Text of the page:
For Canada to remain a global education leader that continues to attract the world’s brightest, our institutions will need to differentiate themselves says RBC Thought Leadership.
Canadian institutions historically lacked the resources or expertise to fully develop online learning
About 16% of university and 12% of college students learned primarily online in 2019, while more than one-third of undergraduates had at least one course with blended learning. Despite wider usage of online tools, funding and staffing issues have hampered digital education at half of universities and colleges, more so among smaller institutions.
Canada’s advantage in international student attraction is at risk
New international student permits dropped by 45% in March (year-over-year). Ongoing travel restrictions and visa-processing delays will likely stall international student arrivals in the coming months. These students pay about $6 billion in tuition alone to universities and colleges each year.
Digital spending comprised only 2.5% of global education expenditures pre-lockdown
Despite a 14x increase in EdTech venture capital since 2010, digital spending remains a small fraction of education budgets. Pre-crisis forecasts expected spending to reach 4.3% of budgets by 2025. Investment activity has been concentrated in China and the United States. Last year they attracted 52% and 33%, respectively, of digital education investments.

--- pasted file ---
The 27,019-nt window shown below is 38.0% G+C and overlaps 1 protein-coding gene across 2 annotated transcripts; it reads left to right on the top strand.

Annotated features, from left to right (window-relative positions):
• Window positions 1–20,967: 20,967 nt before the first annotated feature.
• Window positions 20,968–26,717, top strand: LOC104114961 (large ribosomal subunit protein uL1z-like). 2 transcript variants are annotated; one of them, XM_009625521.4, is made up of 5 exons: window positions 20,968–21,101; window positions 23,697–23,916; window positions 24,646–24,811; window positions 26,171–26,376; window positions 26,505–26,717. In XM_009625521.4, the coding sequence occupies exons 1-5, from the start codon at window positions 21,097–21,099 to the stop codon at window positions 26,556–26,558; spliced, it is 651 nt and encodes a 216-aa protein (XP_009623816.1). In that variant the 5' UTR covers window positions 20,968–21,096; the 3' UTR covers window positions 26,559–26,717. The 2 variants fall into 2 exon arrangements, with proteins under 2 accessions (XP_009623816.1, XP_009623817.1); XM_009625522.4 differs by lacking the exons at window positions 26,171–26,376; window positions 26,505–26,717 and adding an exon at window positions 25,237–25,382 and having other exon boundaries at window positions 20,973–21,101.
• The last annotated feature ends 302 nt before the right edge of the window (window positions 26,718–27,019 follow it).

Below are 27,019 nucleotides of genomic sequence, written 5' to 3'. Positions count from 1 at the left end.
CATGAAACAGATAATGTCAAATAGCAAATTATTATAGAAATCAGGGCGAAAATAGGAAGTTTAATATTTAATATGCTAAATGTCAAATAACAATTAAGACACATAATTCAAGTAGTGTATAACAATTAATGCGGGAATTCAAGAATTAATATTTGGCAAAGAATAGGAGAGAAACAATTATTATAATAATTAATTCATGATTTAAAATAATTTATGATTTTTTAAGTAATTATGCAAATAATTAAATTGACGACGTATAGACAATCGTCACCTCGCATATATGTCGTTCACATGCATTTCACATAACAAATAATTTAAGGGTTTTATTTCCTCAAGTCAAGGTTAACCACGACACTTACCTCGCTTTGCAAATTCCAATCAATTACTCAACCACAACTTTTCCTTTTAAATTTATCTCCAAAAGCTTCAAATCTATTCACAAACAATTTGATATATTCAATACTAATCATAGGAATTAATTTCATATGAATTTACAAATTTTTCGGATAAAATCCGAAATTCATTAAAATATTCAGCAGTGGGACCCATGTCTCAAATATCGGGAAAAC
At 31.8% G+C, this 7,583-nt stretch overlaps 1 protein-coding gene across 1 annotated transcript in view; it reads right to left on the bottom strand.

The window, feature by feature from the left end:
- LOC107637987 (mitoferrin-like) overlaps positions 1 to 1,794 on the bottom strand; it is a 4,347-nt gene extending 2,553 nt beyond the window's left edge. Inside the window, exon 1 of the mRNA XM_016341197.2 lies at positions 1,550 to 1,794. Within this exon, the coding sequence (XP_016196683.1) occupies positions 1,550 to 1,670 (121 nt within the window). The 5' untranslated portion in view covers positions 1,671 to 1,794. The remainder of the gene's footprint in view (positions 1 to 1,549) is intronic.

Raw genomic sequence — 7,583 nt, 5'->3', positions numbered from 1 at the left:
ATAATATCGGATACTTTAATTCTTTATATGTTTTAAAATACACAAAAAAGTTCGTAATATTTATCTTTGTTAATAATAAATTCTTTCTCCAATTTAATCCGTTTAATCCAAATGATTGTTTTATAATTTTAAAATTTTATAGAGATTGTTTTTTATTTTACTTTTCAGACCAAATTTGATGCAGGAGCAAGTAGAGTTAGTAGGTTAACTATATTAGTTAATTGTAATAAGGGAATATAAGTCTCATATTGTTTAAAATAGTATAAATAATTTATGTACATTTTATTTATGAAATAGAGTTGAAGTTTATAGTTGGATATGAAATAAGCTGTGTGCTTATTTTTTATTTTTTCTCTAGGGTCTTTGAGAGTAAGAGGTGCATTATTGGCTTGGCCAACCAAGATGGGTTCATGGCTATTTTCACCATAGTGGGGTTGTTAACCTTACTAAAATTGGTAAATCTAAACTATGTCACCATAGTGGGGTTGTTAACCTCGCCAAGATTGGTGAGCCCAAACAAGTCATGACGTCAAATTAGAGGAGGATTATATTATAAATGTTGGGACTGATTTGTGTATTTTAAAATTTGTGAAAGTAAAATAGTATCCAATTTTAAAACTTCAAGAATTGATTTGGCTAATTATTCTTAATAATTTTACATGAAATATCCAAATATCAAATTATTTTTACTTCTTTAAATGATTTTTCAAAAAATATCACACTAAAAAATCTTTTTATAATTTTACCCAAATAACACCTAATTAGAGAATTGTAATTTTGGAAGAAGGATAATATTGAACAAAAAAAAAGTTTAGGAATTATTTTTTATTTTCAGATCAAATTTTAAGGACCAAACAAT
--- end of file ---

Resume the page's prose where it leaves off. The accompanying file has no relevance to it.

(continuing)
Will online learning in Canada still appeal to international students?
This remains to be seen, and is a critical question: international students are big business for our schools. If they are unable to enter Canada, we will need to find new ways of marketing a Canadian credential to non-residents.
At the start of 2020, over 640,000 foreign nationals held study permits; while at least 293,000 new permits were issued in 2019 alone, across all learning levels. In post-secondary, the international student population has doubled in the last five years to 500,000, nearly one in four students, contributing about $22 billion in GDP and about 11,000 new permanent residents annually.
Amid lockdowns, new student arrivals dropped in Q1 2020, while severe declines should be expected for the foreseeable future. To stem enrolment declines, the federal government is permitting new international students to begin their programs in their home country, complete up to 50% of their program via distance learning, and assuring access to post-graduate work permits. However, the shift to online learning greatly alters an international student’s experience if they’re unable to reside in Canada during their studies and make connections, while still paying nearly double the tuition of domestic students.
About 26% of study permit holders (or 168,000) come from countries with the most aggressive online censorship regimes. Access to Canadian education resources cannot be guaranteed for this group. Colleges and universities should prepare for a high degree of enrolment deferrals to Winter 2021 or later, and the resulting need to restructure course prerequisites and in-year bridging programs.